The ability to finish a bike ride sometimes depends on the tools carried during your ride. Flat tires, broken chain and other maladies can cut your ride short or leave you late for work on a commute without basic bicycle tools and repair parts. At a minimum, one can carry a multi-tool (several tools that generally fold into a compact holder), a patch kit, tire levers, tire boot and bicycle pump. A seat bag allows you to carry bike gear out of way under your seat. Many companies sell mini-tools but ParkTool and Topeak offer probably the widest range of multi-tools. Today's bikes have many types of fasteners so at a minimum I'd recommend a tool that contains a flat blade screwdriver, a selection of hex wrenches and a torx t25. Also carry a set of tire levers from Kool-Stop, Park or my personal favorite, Pedros. I don't recommend riding tubeless tires for commuting as they generally require special tire levers and at least CO2 cartridges to reinflate while on the trail. A patch kit from Rema or another favorite of mine and many experienced cyclists is the offering from Park Tool, the GP-2 preglued super patch kit...no fuss, no mess. The other item most riders may not be familiar with or don't think much about until a slice occurs in the tire sidewall is a tire boot. In an emergency, a dollar bill or something that can withstand tire pressure will do in a pinch but better yet is an actual tire boot. Again, our friends at Park Tool offer us this, TB-2, or more formally, the emergency tire boot. Just remove your tire bead from one side of the rim, take out the tube and install the boot. Reinstall the new tube (if you cut the tire it's highly likely the tube is toast) and tire and inflate with your bicycle pump and be on your way.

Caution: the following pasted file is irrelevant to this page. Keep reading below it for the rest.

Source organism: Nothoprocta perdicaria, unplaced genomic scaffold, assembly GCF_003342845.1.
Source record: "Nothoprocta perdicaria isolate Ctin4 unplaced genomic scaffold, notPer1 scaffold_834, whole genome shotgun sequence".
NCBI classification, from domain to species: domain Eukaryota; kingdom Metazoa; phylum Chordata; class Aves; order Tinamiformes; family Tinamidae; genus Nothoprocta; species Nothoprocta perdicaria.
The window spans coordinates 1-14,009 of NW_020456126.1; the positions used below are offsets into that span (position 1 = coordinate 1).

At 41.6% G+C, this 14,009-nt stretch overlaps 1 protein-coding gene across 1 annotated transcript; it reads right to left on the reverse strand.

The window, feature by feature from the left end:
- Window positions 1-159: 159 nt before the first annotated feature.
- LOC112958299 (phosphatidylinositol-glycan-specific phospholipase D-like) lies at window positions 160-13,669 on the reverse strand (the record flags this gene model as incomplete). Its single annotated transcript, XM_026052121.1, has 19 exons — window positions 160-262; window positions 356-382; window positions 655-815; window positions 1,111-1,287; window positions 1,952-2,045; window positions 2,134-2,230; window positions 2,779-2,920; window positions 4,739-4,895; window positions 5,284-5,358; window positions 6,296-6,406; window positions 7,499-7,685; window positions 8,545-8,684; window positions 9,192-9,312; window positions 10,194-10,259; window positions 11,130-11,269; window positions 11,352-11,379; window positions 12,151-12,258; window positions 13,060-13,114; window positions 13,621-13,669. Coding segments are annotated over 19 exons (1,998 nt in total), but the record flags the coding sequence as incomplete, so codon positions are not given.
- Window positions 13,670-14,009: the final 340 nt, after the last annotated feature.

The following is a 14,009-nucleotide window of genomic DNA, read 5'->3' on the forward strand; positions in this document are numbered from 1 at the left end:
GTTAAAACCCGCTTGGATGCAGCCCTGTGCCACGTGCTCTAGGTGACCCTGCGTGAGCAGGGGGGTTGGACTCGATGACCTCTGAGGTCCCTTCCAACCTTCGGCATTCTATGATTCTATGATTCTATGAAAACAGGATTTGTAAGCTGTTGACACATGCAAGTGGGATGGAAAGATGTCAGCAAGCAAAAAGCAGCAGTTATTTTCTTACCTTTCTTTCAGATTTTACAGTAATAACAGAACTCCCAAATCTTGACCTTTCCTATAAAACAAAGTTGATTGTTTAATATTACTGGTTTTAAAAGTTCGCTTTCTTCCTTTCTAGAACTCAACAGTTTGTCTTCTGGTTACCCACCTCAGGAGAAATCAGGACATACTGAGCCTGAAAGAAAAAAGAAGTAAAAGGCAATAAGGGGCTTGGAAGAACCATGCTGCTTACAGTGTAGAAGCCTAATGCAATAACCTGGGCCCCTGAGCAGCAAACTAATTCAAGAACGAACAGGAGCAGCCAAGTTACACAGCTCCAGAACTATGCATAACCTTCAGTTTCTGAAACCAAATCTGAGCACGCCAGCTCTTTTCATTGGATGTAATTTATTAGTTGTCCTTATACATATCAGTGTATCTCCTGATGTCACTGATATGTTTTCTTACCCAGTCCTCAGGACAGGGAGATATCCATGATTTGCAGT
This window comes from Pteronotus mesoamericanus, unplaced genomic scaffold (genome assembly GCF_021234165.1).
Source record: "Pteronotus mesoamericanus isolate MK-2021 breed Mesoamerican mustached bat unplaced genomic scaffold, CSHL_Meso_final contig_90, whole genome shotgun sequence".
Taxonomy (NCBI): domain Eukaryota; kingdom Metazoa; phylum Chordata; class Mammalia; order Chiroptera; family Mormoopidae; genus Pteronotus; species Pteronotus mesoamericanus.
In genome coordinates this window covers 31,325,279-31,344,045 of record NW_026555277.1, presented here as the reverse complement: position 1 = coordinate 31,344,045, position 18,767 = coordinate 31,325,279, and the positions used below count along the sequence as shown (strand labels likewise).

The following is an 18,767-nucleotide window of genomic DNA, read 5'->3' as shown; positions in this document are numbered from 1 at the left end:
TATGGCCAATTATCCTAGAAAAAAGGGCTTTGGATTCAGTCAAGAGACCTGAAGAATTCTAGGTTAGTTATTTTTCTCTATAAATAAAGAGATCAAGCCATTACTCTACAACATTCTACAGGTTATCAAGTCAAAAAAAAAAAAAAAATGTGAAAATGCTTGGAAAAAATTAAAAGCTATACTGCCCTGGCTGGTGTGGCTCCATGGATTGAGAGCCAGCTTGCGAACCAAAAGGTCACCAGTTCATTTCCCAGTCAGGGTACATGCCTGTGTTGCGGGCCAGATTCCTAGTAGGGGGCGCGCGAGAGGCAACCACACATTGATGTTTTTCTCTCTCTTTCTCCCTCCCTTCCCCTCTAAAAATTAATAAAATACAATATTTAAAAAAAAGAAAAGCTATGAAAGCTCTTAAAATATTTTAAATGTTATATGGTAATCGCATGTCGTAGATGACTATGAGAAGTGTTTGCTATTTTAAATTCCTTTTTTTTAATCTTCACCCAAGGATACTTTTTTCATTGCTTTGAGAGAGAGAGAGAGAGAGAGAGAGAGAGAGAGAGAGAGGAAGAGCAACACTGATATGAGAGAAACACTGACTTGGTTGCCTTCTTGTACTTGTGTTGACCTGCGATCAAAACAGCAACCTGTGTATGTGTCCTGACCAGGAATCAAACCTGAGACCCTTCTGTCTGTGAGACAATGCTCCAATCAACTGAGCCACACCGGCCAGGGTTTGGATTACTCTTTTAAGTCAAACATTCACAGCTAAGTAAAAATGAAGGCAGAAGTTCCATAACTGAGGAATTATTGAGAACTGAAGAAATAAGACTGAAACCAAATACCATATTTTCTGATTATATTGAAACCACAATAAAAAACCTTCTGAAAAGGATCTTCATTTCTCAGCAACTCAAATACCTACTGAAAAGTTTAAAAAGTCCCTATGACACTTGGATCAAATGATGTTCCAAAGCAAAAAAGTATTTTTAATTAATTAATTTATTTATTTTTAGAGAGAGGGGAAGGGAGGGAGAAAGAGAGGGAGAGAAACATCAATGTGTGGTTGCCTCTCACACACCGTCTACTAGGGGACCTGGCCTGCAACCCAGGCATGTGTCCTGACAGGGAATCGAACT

To carry the spare tube, tire levers, patch kit, phone, wallet, keys and extra food, you'll need something to hold all of it. A seat bag will do the trick and there's many to select from. SKS and Topeak offer probably the best mounting systems for security though most bags are fine. There's sizes that are compact enough to carry a tube, tire levers, CO2 inflator and room for keys. If you want to carry that plus food for a long ride, consider an expanding seat bag. If you must carry your phone, there's also special mounts and cases. One line of bags that's the most enviromentally cool thing going is from Axiom. Axiom is the accessory line distrubuted by the Norco bicycle co. They use recycled fishing nets for thir Oceanweave product line.